An expert will usually not compare camera images from different cameras. He’ll compare the camera image to something he has in his head (and possibly heart). If you start comparing images from different cameras you end up eventually suffering from what is called, “Judge’s Creep.” ( Judge’s Creep is what happens to judges of a large contest. After hours of ‘judging’ you get tired and your idea of quality diminishes). In a camera we are looking for absolute image quality, not relative image quality. The image the expert has in his head is the absolute best.
My qualitative “scale” revolves around the word beautiful. In a black-and-white print, which is what I make most of the time, beautiful is described in terms of tonal quality. Tonal quality is a function of the articulation of the gray values.
Articulation is the number of values within the framework of the photograph. And it has been shown (Seeing Black and White, Alan Gilchrist, Oxford, 2006) that the more gray values there are in a photograph, the less flattening (or compression) occurs in the print. So, the more values, the better the tonal quality.
Shown below is the functional visual tonal scale of the Nikon V3:
The test was made photographing a gray towel in shade and bracketing in steps of 1 stop either side of middle gray until the image became black or white without detail. The test shows that the V3 has a full detail range of 5 stops and a dynamic range of 7 stops from white to black. This is a visual test with no numbers or calculations involved. It has as many tonal values as an ordinary Nikon DSLR. This was also a typical range of panchromatic black-and-white film such as Kodak Tri-X.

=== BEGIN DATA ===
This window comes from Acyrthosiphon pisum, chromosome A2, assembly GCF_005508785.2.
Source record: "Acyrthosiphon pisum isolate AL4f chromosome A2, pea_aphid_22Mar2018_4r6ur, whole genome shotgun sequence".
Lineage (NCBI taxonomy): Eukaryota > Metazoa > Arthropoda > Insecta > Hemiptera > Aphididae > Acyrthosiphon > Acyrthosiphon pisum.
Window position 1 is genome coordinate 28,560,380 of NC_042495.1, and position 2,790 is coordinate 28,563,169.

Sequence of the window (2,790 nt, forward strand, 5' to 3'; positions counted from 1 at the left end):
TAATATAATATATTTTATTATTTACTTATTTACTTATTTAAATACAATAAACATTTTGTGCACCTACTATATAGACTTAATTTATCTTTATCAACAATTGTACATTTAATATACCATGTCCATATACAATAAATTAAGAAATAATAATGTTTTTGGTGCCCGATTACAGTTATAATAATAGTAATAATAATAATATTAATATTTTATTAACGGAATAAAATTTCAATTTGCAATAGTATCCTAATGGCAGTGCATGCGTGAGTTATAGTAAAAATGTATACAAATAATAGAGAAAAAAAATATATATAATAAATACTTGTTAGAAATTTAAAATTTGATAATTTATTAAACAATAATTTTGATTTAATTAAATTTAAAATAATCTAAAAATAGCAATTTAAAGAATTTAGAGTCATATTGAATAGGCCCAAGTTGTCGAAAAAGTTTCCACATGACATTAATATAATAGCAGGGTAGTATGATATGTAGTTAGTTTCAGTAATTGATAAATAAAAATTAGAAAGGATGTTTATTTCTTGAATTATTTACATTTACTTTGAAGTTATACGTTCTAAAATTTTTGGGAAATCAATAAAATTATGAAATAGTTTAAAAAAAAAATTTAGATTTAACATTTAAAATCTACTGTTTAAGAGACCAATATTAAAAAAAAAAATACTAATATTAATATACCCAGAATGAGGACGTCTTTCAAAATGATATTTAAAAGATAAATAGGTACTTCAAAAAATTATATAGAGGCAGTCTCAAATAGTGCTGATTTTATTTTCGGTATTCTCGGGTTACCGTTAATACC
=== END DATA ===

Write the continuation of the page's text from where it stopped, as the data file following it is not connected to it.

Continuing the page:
This is a functional test, one that quickly shows a photographer how the sensor records images. It’s very useful in determining when you’ll have to bracket images for HDR processing. My standard operating procedure with digital photography is to bracket one stop above and one stop under the correct exposure if I have the opportunity.
The second part of a qualitative digital workflow is using RAW files. The Nikon NEF Raw format allows you elbow room when processing in Lightroom or Photoshop. JPEG files don’t offer as much flexibility.
Third, I always photograph in color, because the color information is necessary to convert the image into a quality black-and-white image.
The one slightly negative quality I’ve have about the Nikon 1 is the tiny size of the flash card. It’s about as big as my thumbnail. After a period of working with the camera, however, I am used to it and that negative aspect has worn off. It makes you be careful when handling the camera, which is a good thing.
One of the best attributes of the Nikon 1 camera system is its array of high quality lenses. I use the zooms most of the time, but the 32mm (85mm equivalent, 2.7x crop factor) is the best portrait lens I’ve ever seen. It is absolutely superb.
My move to exchange all but one Nikon DSLR with the Nikon 1 did not come easy and it came by degrees with the evolution of the Nikon 1 itself. From the first model, the V1, which I still love, Nikon has steadily improved the camera to the point that I can make excellent 17×22 prints from the Epson 3880. I don’t think the Nikon 1 V3 needs any more endorsement than that.